What’s worse is that the Busy Bandwagon and Infinity Pools have joined forces to become a tag-teaming duo of time destroyers. Exhausted by the Busy Bandwagon, we’re easily enticed into plunging into the Infinity Pools and passively soaking up their content. The result is endless tasks and endless distractions, with us bouncing back and forth between the two all day long – day in, day out.

    So, the question is: How do we escape? Well, that’s what the rest of these blinks are all about! First, we’ll look at what not to do. Then, we’ll look at what to do.

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    What is Make Time about?

    Make Time (2018) promises the seemingly impossible, then actually delivers the goods. These blinks will help you do exactly what the title suggests: make more time. Of course, there are only so many hours in the day, and you can’t generate more of them. What they do provide, though, is an insightful diagnosis of how and why you lose your time to busyness and distractions along with a highly personalizable strategy and a generous buffet of practical tactics for reclaiming it, allowing you to do the things you really want to do in life.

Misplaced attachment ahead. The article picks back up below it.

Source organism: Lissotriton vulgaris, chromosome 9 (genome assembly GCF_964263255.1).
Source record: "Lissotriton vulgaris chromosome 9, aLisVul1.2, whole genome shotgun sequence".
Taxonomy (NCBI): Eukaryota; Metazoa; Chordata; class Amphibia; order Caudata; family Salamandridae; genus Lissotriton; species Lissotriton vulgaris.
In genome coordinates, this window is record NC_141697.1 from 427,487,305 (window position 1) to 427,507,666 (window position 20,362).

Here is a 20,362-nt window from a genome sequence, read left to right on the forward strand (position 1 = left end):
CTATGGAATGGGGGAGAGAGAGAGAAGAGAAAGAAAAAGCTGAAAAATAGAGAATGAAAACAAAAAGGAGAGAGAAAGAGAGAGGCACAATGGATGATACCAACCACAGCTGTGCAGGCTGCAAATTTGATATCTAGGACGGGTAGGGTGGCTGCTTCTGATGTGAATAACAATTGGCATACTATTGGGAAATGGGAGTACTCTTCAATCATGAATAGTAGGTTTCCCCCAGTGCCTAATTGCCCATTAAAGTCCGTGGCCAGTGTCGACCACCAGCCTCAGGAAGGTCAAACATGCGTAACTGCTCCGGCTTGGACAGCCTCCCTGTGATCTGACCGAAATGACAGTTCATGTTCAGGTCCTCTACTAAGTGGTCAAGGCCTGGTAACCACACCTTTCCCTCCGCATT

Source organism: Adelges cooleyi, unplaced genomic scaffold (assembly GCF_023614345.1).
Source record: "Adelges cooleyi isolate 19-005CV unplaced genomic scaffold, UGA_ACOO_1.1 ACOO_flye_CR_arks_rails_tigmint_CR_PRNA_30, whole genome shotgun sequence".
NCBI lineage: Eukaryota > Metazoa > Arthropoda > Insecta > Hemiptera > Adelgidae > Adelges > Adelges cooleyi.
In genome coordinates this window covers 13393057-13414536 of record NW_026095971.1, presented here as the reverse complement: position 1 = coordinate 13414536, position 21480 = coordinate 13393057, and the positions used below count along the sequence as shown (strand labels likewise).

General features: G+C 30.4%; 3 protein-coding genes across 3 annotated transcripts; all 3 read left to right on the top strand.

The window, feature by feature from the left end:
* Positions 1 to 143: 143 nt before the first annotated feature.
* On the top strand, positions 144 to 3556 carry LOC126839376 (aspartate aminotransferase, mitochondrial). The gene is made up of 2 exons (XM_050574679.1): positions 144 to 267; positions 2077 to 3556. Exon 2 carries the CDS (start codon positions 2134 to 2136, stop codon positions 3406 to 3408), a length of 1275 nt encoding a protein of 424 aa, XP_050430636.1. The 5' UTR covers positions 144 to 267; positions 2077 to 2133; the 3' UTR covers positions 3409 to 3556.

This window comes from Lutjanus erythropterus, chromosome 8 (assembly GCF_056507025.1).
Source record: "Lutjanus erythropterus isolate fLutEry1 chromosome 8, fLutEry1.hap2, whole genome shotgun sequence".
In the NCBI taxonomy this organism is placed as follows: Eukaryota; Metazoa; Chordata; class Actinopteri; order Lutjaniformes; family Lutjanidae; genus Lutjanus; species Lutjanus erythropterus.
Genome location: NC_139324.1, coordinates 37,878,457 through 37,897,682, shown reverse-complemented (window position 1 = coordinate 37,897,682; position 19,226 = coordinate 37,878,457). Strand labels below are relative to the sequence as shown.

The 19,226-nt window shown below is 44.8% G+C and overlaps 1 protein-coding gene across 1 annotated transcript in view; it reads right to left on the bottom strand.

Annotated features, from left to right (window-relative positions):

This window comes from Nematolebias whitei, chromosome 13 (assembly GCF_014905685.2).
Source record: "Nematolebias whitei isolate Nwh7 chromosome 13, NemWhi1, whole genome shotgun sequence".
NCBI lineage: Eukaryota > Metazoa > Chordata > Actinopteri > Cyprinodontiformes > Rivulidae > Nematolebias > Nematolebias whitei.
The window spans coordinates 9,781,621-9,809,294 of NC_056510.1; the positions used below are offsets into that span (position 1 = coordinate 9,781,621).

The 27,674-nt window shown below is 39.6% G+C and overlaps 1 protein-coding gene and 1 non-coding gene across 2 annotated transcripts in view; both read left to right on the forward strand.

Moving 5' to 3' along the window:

Make Time Review

    Make Time (2018) teaches us how to carve out space in our busy lives for what truly matters. Here's why this book is worth reading:

    • It provides practical strategies for optimizing our time and attention, allowing us to focus on what's important and eliminate distractions.
    • By combining personal experiences and research-backed techniques, the authors offer valuable insights and actionable steps to help us regain control of our time.
    • The book explores the concept of "timefulness" and encourages readers to cultivate a mindful approach to time, transforming the way we live and work.

    Who should read Make Time?

    • Professionals who feel frazzled by the busyness of modern life
    • Social media and smartphone users who feel like their devices and apps own them, rather than the other way around
    • Quarter, mid and late-life crisis sufferers who sense their lives are slipping by in a busy, distracted blur

    About the Author